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A lot has changed in Fayetteville over the last 40 years. Then again, a lot of things are seemingly the same as they have always been.
All photos by Art Meripol
The Fayetteville Farmers Market, for example, still sets up on the square every Saturday the way it did back in the 1970s. Locals show up to mingle and shop today like they did back then, though there are more of them, and they dress a little differently.
In addition to the farmers peddling their wares, you’ll still find musicians picking guitars, and singing next to open guitar cases, surrounded by bright-eyed music lovers tapping their toes. Some of the songs played these days may even be the same ones that were popular back then.
The names of the businesses have changed, but the storefronts lining the square are still filled with local shops, and community banks.
There are still politicians shaking hands and making promises.
We know this because of artists like photographer Art Meripol, who recently unearthed a set of nearly 40 photos he took one fall morning in October 1974 while he was a student at the University of Arkansas.
At the time, Meripol was a student of longtime Fayetteville photographer Andrew Kilgore, and though he was relatively new to the world of photography, his talent was evident even back then. He has since gone on to a successful career in photography, taking pictures for Southern Living and other national publications for over 25 years.
Recently, Meripol posted the set of photos he recently converted to digital to his Facebook page, and they’ve gone semi-viral locally since then.
We got in touch with him to see what else he remembered about them, and he was nice enough to answer some questions for us.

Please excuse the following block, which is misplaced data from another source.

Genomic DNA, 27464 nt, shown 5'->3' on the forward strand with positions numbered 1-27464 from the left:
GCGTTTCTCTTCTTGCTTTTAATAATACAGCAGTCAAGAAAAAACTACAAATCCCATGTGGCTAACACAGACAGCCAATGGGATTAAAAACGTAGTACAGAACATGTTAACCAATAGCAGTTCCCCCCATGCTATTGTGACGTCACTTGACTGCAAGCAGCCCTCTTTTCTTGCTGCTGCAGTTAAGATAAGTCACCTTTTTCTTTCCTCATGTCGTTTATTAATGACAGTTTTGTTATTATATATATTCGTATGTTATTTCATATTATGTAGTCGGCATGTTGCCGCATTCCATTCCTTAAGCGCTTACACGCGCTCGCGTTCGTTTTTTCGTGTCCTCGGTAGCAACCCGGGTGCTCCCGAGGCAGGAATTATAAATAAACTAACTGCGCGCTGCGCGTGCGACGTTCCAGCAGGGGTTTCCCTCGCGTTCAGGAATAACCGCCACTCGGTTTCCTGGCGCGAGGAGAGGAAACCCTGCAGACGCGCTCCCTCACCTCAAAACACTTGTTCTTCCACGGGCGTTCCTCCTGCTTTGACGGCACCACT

Tell us a bit about your time in Fayetteville. You grew up here, correct?
I grew up in several cities and states as my family moved around some. In my junior year of high school, my parents made career changes and moved to Fayetteville from Dallas. After a year they decided to move back. I stayed.
Fayetteville High School was my eighth school in 12 years. I didn’t want to change again. And after all the places we’d lived Fayetteville was the first that felt like home, felt completely comfortable to me. It really was love at first sight.
Registering at FHS, I signed up for the Yearbook class. As it turned out, it was a fateful thing. The Yearbook advisor, Ferrell Ervin, was a remarkable teacher who put a camera in my hand saying “you’re the photographer.” It was just what I’d wanted and I haven’t stopped since.
The photos you recently unearthed of a Saturday at the Fayetteville Farmers’ Market have already gone semi-viral in Fayetteville. How did you come across them?
After years of storing old negatives and slides in boxes and bins and moving them from town to town I decided to de-clutter a bit and digitize everything. The film was not in what one would call archival storage. In addition to the few negatives I have from my early shooting days in Fayetteville, I have bins and bins of slides from my nearly 25 years as Senior Travel Photographer at Southern Living Magazine. I bought a Nikon Coolscan film scanner and started scanning everything to an external hard drive. Unfortunately my old negatives needed a lot of work. They were scratched and dusty. Fortunately, good photo software has really made it easier. The Farmers’ Market photos are the oldest ones I had. I was surprised to find I’d dragged those around for so long and even more surprised to see that it wasn’t terrible work for a new 20-year-old photographer. I scanned and posted them in 2013 but just recently someone found and shared them, and word spread.
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